The original BBC adaptation (pictured) was a huge hit in the 1970s and 1980s. The stories followed the lives of a group of vets in a Yorkshire village. Now the much-loved books are being filmed again, this time for Channel 5. The series is being made to coincide with the 50th anniversary of the publication of the first of the books, If Only They Could Talk.
Armando Iannucci, who brought us Veep and The Thick of It, now explores space in Avenue 5. Set 40 years in the future it stars Hugh Laurie as the captain of a space cruise ship. The cast also includes Josh Gad and Nikki Amuka-Bird. A fire at Leavesden Studios in Hertfordshire destroyed one of the main sets during filming, but the series was still completed on schedule.
Expected 22 January.
Set in the coastal town of Morecambe, series two of the crime drama sees Detective Sergeant Lisa Armstrong (Morven Christie) continuing her police work still bruised from the events of series one. Armstrong who’s a family liaison officer is drawn into the events of a shocking murder. Daniel Ryan (Detective Inspector Tony Manning) and Lindsey Coulson (Penny Armstrong) also return for the new series
The series starts in 1981, and follows the experiences of three young men and their best friend Jill. As the years pass, their lives and those around them begin to be affected by Aids. Olly Alexander from music group Years & Years plays the drama’s central character Ritchie. It’s written by Russell T Davies, whose first big success was Channel Four’s Queer As Folk.
Jodie Whittaker returns for her second series as the Time Lord, and the pre-publicity is also promising the return of a number of classic Doctor Who villains. BBC One will have been delighted with the last series’ high viewing figures, but also concerned at the way they decreased throughout almost all the 10-episode run. This year’s series opening is certainly a step up in terms of pace and energy.
Goes out on 1 January.
The stylish female-led thriller has swiftly become a favourite with audiences and with awards bodies. In the past year its stars Jodie Comer and Sandra Oh have been honoured by Bafta, the Emmys and the Golden Globes. And the series’s creator Phoebe Waller-Bridge has also been recognised for her work. Its success has made the third series one of the most anticipated of 2020.
The series five finale was the most watched TV show of 2019, so expectation is naturally high for the sixth series of Jed Mercurio’s police drama. Few details are known at this stage, but it’s likely to continue the search for a corrupt high-level officer in the police force. All three of the show’s main cast – Martin Compston, Vicky McClure and Adrian Dunbar – will be returning. They’ll be joined by Kelly Macdonald as Detective Chief Inspector Joanne Davidson.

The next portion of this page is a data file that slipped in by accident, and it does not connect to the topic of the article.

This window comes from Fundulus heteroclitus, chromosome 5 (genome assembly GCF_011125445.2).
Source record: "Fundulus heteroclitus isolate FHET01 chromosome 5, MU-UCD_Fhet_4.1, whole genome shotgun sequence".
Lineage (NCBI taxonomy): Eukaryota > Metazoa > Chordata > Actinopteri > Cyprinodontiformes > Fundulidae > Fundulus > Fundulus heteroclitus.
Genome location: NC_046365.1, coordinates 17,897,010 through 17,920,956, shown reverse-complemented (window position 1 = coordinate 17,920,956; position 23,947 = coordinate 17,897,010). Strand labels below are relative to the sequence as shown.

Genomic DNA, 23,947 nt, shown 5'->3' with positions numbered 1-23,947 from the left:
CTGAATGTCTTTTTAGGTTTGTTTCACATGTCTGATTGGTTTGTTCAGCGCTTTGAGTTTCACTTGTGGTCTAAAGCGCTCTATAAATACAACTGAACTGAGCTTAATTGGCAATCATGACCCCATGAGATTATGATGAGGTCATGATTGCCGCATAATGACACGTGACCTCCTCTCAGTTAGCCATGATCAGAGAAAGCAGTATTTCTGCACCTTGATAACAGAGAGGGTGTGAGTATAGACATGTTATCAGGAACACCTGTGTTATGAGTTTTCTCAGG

For many, this Star Wars spin-off is the thing they’re most excited about on the new Disney streaming service. Although the series, which is already airing in the US, has the mysterious bounty hunter as its lead character, much attention has been focused on another (slightly spoliery) appearance. With more Star Wars films on the way after The Rise of Skywalker, fans are also keen to see how this series might fit into the wider movie universe.
Expected 31 March.
Sir Patrick Stewart returns to the Star Trek universe, reprising the role of Jean-Luc Picard, who first appeared in the franchise in Star Trek: The Next Generation. Few details have been released about the conspiracies and alien foes he might encounter. But he’ll be joined on screen by old favourites Jonathan Frakes as his one-time first officer Will Riker, Brent Spiner’s artificial life form Data, and Jeri Ryan’s former Borg Seven of Nine.
Out from 24 January.
The story of the dysfunctional Roy family, trying to deal with the fallout as their ageing father Logan (Brian Cox) steps back from the media conglomerate they control has captivated viewers for two series now. It’s not been confirmed when the eagerly awaited third series will air, but filming is expected to begin in early 2020 for transmission in the summer.